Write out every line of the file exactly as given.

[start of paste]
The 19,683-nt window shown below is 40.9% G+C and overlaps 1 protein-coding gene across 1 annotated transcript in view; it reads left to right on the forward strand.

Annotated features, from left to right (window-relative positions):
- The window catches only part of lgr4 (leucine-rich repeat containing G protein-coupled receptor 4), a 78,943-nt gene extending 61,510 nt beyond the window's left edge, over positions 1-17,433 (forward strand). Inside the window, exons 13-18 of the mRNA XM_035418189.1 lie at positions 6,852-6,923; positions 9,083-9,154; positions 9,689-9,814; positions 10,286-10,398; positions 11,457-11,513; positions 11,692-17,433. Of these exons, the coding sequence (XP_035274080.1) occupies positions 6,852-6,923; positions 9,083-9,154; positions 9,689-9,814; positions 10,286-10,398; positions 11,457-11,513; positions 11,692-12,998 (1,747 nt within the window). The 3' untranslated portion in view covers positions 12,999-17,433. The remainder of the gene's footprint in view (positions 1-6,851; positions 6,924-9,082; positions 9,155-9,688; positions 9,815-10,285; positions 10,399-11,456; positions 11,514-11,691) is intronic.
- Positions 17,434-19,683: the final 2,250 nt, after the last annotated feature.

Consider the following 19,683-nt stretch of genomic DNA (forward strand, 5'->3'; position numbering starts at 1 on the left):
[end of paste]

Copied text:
The 19,683-nt window shown below is 40.9% G+C and overlaps 1 protein-coding gene across 1 annotated transcript in view; it reads left to right on the forward strand.

Annotated features, from left to right (window-relative positions):
- The window catches only part of lgr4 (leucine-rich repeat containing G protein-coupled receptor 4), a 78,943-nt gene extending 61,510 nt beyond the window's left edge, over positions 1-17,433 (forward strand). Inside the window, exons 13-18 of the mRNA XM_035418189.1 lie at positions 6,852-6,923; positions 9,083-9,154; positions 9,689-9,814; positions 10,286-10,398; positions 11,457-11,513; positions 11,692-17,433. Of these exons, the coding sequence (XP_035274080.1) occupies positions 6,852-6,923; positions 9,083-9,154; positions 9,689-9,814; positions 10,286-10,398; positions 11,457-11,513; positions 11,692-12,998 (1,747 nt within the window). The 3' untranslated portion in view covers positions 12,999-17,433. The remainder of the gene's footprint in view (positions 1-6,851; positions 6,924-9,082; positions 9,155-9,688; positions 9,815-10,285; positions 10,399-11,456; positions 11,514-11,691) is intronic.
- Positions 17,434-19,683: the final 2,250 nt, after the last annotated feature.

Consider the following 19,683-nt stretch of genomic DNA (forward strand, 5'->3'; position numbering starts at 1 on the left):